‘The school security issue will be solved when you reach the intersection of ‘Security Street’ and ‘Fire Lane’. Good luck with that.’ The Author

In a previous column I described the sickening feeling incurred the day of the Parkland High School shooting. It happened nine miles from our office. The article also outlined the fire event of Our Lady of Angels School Chicago fire in 1958 (see www.nfpa.org). The point concerning the school fire was that the best minds in the country came together after the fire and put into practice codes and standards, fire and sprinkler systems, construction design, materials and architectural skills.  This subsequently eliminated altogether school fire deaths K through 12 in the United States.

It took years of input, discussions and effort but our children are now reasonably ‘fire safe’. There is no reason this cannot happen again for security design. We have the means, the personnel and the motivation to make this happen and now is the time. ‘Security safe’ can and will happen. But several points need to be considered along the way.

Dog and cat. Oil and water. Sun and moon. Security and fire. You get the idea. We have one group that wants the doors left open and another group that wants them all locked. As a beginning for the discussion we MUST consider both sides of the equation and look at the issue from both a security and fire safety perspective.

Through reliable resources we have it on good authority that the initial press reports (as usual) were incorrect. The school shooter did NOT activate the fire alarm to generate more moving targets. The chronology through investigation indicated the shooter started on the first floor where the most casualties were inflicted. He then moved to the second floor but was thwarted because by then that floor had ‘locked down’.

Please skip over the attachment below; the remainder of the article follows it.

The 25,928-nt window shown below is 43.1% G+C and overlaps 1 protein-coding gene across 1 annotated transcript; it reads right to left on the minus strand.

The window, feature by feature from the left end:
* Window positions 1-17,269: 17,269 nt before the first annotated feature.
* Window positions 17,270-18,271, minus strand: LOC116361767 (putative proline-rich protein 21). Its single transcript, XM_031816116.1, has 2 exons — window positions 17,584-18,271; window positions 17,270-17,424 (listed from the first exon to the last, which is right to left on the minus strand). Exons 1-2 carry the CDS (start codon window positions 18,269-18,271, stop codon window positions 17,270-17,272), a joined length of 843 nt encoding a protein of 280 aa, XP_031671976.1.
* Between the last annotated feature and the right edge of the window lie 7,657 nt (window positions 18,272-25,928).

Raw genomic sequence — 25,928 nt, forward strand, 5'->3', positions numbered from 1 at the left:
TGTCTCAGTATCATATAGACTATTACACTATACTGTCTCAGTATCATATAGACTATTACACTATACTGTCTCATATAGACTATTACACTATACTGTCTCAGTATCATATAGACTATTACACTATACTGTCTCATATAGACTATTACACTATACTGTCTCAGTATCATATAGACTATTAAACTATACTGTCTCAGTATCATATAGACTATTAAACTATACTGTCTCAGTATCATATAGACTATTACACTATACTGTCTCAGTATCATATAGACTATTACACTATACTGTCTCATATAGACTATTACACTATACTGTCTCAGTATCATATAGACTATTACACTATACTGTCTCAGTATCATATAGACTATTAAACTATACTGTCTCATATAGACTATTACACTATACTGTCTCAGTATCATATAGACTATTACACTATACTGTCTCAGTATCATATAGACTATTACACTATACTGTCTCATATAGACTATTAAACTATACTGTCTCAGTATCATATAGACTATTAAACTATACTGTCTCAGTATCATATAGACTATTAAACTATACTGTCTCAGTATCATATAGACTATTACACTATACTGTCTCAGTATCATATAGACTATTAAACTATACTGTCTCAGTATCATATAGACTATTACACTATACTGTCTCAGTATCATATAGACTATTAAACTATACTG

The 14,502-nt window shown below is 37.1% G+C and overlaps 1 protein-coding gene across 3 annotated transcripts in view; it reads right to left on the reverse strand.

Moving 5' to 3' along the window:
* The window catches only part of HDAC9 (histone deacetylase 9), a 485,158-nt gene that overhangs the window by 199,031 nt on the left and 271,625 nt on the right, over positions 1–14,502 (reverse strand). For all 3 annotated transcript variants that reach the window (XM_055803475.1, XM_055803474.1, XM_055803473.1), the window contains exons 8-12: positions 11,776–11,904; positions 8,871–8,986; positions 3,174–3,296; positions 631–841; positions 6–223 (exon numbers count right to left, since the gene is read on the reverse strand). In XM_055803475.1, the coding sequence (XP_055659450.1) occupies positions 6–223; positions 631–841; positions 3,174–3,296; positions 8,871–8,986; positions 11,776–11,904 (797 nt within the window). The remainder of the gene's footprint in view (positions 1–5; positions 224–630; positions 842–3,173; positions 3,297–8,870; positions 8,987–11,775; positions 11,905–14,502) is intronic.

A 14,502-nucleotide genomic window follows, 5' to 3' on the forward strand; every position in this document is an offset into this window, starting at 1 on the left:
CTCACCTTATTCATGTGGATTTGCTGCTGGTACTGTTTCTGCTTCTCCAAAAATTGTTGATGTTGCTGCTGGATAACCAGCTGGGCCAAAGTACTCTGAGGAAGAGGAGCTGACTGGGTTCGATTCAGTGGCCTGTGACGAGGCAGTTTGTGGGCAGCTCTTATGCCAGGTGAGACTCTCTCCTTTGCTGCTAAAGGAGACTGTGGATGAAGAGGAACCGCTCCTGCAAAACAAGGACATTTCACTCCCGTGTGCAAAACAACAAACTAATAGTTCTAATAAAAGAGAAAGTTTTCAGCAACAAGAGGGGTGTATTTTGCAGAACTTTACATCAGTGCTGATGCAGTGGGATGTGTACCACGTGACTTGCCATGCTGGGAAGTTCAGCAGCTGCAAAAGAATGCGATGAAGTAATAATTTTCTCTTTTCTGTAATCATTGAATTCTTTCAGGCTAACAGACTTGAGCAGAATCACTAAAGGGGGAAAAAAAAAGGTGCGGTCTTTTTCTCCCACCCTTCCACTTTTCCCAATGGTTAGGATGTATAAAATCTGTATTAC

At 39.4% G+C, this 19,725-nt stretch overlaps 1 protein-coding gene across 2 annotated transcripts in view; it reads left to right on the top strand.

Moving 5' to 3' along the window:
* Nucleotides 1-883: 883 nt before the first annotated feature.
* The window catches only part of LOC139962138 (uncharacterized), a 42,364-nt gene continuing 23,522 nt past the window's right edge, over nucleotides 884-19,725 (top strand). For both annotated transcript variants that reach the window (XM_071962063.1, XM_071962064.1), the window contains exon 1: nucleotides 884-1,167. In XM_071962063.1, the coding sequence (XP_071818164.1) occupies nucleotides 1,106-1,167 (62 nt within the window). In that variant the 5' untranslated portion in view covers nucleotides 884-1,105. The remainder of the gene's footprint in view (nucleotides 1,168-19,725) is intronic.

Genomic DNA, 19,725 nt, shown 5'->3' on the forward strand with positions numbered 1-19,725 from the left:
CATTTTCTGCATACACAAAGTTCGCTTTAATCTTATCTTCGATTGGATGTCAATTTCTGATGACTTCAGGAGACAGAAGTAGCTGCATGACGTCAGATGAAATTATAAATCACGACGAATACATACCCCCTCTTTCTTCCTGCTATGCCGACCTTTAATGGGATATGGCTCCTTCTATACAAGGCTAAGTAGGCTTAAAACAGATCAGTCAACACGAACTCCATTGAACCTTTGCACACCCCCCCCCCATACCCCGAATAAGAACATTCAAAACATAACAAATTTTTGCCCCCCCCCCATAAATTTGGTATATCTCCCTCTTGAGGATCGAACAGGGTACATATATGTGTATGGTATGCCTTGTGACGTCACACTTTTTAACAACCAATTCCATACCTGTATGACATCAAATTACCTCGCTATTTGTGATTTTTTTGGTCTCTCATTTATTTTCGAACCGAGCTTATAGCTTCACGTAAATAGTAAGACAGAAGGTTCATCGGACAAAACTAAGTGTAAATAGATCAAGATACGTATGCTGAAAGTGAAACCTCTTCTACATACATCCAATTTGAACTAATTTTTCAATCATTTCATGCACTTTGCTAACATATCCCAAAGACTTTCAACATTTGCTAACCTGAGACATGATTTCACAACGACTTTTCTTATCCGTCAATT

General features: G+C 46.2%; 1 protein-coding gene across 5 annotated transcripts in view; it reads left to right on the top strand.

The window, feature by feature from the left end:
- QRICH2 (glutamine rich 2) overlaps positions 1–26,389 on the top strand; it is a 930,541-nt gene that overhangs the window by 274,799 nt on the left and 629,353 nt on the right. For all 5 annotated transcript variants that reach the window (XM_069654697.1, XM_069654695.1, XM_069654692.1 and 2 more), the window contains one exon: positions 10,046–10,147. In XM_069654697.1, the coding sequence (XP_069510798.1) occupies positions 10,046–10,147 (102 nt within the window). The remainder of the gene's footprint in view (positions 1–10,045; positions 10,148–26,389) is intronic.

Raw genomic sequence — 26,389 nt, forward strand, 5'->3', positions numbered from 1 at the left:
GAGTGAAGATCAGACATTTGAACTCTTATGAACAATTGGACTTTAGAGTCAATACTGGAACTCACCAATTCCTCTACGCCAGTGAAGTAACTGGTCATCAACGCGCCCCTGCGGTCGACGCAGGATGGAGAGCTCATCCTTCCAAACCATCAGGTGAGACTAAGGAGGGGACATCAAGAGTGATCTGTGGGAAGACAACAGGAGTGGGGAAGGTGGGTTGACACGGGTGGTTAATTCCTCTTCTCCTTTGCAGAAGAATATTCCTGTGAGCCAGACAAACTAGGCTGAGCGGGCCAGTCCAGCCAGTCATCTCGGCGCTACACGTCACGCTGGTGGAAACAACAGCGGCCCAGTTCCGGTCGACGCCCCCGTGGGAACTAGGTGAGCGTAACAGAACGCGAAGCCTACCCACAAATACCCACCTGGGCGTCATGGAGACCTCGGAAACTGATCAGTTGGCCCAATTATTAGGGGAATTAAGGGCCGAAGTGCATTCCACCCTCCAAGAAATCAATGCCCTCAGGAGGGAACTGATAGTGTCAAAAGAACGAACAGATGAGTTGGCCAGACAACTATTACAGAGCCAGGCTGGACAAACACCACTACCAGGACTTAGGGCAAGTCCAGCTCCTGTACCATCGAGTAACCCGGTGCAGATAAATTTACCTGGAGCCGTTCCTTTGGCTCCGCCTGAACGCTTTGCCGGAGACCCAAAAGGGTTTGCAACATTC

Then he moved to the third floor and decided to establish a ‘perch’ in the stairwell window for a high point visual advantage and field of fire. He began by trying to shoot out the stairwell window. He fired so many rounds in the attempt that the smoke from the expended rounds caused the smoke detector in the hall to activate. That’s what set off the fire alarm.

The reason the window would not break is because recent Florida hurricane code changes require ‘impact hurricane windows’ be installed in all new structures and upgraded window replacements. Since this particular window was not an ‘escape’ window, there was no way to physically open it. Facing this failure to wreak more horror the shooter eventually gave up.

Here is the crux of the matter. The physical barrier was one important item in the process. The fire alarm also was another important item in the process. Both units decidedly did their jobs in design and intent. There is no reason that both security and fire designs cannot be used together to protect our kids. It is a matter of each side, usually diametrically opposed in design, coming together and solving the issues.

But it is much more than that. It is multifaceted and complex involving parents, teachers, school policies, fire technology, security administration, law enforcement and most importantly our children. Yes, it is difficult. Yes, it will require monumental effort. But think of the advantages we have today to accomplish this task. In retrospect those folks who eventually solved the school fire issues did not have the advantages of a template, computers or mass communications. We do. Its time to get to work.

Bob Neely

Executive Director

Alarm Association of Florida